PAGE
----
Epistemic momentum

Bruce Charlton writes:

“The root reason why modern atheists are incredulous about Christianity is that they (and my former self) deny the *possibility* of the soul, the supernatural, God/ gods, revelation, miracles, prophecies etc.”

This is basically correct. Yet. It’s more that they have a project. That project is advancing. The project’s core metaphysical assumptions don’t include the soul (and so on). As long as the project advances, so they think, any problems with explanation don’t matter so much in the short term. “It will be sorted out later.” Or, “that’s a pseudo-problem now that we’ve gotten better concepts.” Or, they might believe that they have solved various problems (when they probably haven’t).

Take the soul. We have explained parts of the mind in materialistic terms. So, the thinking goes, we will go on to explain all about the mind and, by analog, the soul, in materialistic terms. There are various problems (the most obvious is probably the ‘hard’ problem of consciousness), but the point is: the unease these unresolved or “perhaps-problems” cause is reduced as long as the project is advancing.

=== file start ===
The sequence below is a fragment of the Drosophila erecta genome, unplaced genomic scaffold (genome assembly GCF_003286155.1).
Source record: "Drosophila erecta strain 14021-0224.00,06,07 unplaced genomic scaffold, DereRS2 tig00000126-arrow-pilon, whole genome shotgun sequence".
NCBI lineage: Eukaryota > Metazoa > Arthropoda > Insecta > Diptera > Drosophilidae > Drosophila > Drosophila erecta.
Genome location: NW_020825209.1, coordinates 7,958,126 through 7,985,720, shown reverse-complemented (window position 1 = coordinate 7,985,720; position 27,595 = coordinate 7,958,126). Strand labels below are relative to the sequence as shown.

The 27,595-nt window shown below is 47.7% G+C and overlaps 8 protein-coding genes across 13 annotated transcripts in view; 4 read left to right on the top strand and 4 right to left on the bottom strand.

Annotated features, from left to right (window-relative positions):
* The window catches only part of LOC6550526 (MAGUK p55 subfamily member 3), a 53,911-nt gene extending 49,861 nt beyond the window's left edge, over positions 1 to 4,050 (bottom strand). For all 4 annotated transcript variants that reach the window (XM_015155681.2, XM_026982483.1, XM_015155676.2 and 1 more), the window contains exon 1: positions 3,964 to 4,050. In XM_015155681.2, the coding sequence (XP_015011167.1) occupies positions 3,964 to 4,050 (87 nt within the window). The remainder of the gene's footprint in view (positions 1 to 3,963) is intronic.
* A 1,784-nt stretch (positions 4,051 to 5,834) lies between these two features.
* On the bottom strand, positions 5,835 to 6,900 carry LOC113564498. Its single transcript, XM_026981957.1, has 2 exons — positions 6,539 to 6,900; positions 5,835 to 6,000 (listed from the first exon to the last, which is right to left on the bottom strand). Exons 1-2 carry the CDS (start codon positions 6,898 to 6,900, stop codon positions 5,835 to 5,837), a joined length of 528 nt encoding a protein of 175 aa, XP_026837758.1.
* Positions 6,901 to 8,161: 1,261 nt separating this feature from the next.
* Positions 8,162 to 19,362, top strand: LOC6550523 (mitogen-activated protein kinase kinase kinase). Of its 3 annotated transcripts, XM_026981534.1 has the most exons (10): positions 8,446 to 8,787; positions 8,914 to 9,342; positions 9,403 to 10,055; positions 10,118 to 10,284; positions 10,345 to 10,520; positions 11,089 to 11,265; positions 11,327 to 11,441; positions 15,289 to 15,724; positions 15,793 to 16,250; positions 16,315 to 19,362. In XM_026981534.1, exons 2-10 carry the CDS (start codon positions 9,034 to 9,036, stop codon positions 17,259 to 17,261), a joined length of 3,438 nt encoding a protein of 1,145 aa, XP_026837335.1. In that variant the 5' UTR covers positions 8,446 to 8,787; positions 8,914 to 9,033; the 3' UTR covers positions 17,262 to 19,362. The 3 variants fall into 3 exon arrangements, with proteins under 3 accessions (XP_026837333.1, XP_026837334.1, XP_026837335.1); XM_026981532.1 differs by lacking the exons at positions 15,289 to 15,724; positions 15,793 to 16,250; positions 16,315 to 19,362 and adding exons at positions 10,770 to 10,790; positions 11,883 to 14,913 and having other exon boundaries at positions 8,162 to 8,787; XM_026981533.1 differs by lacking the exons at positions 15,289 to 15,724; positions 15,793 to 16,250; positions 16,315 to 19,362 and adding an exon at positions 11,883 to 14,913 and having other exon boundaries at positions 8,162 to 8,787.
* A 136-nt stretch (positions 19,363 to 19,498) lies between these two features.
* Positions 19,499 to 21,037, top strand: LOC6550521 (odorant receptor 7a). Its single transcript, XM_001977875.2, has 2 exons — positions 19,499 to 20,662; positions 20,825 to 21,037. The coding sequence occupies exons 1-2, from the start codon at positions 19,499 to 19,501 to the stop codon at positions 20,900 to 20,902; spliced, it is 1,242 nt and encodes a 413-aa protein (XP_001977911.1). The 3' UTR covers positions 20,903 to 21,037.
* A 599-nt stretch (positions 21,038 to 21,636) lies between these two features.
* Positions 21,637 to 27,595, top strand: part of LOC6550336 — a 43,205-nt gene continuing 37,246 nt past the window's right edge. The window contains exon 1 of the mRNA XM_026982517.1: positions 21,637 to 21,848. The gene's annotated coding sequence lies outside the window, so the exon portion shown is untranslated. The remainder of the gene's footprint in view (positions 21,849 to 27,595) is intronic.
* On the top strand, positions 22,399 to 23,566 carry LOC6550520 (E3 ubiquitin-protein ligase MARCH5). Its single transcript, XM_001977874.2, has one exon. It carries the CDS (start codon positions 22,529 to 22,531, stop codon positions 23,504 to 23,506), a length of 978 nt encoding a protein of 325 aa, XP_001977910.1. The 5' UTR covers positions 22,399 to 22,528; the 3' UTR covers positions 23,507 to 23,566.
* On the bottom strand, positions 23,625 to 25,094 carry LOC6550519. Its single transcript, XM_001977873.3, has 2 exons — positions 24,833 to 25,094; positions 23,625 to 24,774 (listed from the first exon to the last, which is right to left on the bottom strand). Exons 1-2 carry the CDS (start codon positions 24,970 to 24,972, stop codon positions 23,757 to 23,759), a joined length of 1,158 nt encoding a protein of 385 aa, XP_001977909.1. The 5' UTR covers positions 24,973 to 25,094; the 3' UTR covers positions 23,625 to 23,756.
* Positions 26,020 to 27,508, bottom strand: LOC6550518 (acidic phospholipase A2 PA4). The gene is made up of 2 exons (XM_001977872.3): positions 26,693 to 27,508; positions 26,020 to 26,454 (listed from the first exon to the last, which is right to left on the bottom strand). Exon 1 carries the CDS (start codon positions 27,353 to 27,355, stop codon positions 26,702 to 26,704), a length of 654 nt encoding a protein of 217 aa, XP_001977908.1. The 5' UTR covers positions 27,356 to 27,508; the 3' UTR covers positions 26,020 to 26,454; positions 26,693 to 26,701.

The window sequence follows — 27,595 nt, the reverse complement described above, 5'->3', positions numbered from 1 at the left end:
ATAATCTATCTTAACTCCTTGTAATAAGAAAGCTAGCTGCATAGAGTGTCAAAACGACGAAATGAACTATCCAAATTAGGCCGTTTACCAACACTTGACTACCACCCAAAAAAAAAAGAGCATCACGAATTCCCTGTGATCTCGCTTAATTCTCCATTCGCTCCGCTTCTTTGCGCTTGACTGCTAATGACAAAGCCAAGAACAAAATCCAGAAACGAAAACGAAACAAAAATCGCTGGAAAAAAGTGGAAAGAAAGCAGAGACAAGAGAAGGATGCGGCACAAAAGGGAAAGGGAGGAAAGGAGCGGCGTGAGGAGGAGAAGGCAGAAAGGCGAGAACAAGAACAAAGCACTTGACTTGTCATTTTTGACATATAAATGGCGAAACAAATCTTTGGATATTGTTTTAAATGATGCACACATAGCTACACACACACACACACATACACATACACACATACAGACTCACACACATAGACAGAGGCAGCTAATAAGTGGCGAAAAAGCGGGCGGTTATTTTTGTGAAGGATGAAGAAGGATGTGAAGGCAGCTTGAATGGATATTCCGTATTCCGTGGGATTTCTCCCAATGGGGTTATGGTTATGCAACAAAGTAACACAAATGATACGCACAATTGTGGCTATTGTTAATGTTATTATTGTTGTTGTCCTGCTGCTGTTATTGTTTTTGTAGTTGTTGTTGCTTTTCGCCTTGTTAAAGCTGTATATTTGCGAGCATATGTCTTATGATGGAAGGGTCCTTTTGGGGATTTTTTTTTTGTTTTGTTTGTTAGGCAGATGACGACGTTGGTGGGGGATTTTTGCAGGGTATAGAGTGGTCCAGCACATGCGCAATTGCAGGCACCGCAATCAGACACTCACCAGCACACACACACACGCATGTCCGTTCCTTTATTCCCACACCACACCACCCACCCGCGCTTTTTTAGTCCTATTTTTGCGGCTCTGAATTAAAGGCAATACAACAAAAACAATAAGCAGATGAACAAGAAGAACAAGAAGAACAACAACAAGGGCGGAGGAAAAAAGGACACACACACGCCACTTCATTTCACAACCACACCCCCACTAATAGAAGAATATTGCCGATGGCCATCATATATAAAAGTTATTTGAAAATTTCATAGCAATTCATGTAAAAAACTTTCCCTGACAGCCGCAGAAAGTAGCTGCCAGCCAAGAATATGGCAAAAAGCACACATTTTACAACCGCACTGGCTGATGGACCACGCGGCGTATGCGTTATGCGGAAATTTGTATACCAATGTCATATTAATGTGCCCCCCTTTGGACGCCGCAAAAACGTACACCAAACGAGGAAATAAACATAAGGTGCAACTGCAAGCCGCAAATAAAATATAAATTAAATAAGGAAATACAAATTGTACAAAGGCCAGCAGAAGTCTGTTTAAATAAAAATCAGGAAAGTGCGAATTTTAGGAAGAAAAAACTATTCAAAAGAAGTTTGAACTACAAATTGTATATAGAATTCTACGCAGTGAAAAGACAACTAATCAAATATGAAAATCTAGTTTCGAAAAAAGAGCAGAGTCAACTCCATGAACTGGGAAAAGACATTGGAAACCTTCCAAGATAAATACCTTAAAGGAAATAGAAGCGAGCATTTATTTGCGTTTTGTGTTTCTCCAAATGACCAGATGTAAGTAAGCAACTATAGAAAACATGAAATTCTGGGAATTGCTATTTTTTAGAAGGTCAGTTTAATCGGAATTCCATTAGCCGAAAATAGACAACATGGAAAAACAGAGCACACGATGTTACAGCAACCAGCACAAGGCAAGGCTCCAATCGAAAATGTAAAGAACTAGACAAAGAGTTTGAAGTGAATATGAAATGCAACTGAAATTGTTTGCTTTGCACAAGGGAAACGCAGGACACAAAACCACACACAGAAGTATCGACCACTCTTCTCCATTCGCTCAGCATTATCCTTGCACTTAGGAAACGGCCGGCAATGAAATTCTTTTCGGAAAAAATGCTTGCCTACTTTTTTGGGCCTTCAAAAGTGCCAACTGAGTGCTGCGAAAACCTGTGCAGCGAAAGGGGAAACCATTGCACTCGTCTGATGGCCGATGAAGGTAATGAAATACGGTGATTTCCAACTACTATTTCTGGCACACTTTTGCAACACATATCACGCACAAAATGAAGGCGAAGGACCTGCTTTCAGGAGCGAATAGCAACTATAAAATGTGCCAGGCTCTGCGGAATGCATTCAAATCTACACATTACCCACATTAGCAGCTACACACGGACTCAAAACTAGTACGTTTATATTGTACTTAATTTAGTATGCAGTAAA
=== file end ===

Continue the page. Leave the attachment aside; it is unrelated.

It is like an economy – as long as it is growing, various concerns about the structure of the polity, damage to culture, and so on, move to the back-burner.

2 thoughts on “Epistemic momentum

  1. Bruce Charlton

    There is much in what you say. Essentially this is a matter of distraction.

    Presumably, though, it is also important (in some way or ways) that there is no soul, supernatural, afterlife, God etc.

    And presumably this has to do with the hedonic imperative: life as pusuit of positive feelings, elimination of suffering etc. Religious factors get in the way.

    I do find it remarkable (not least from introspection and memory) that the modern mind assumes with such supreme conviction that these religious convictions are disproved and/ or obviously unneccessary and/ or laughably absurd/ embarrassingly childish.

  2. Pingback: Kreeft, angels, and what’s unscientific | Anthony Burgoyne

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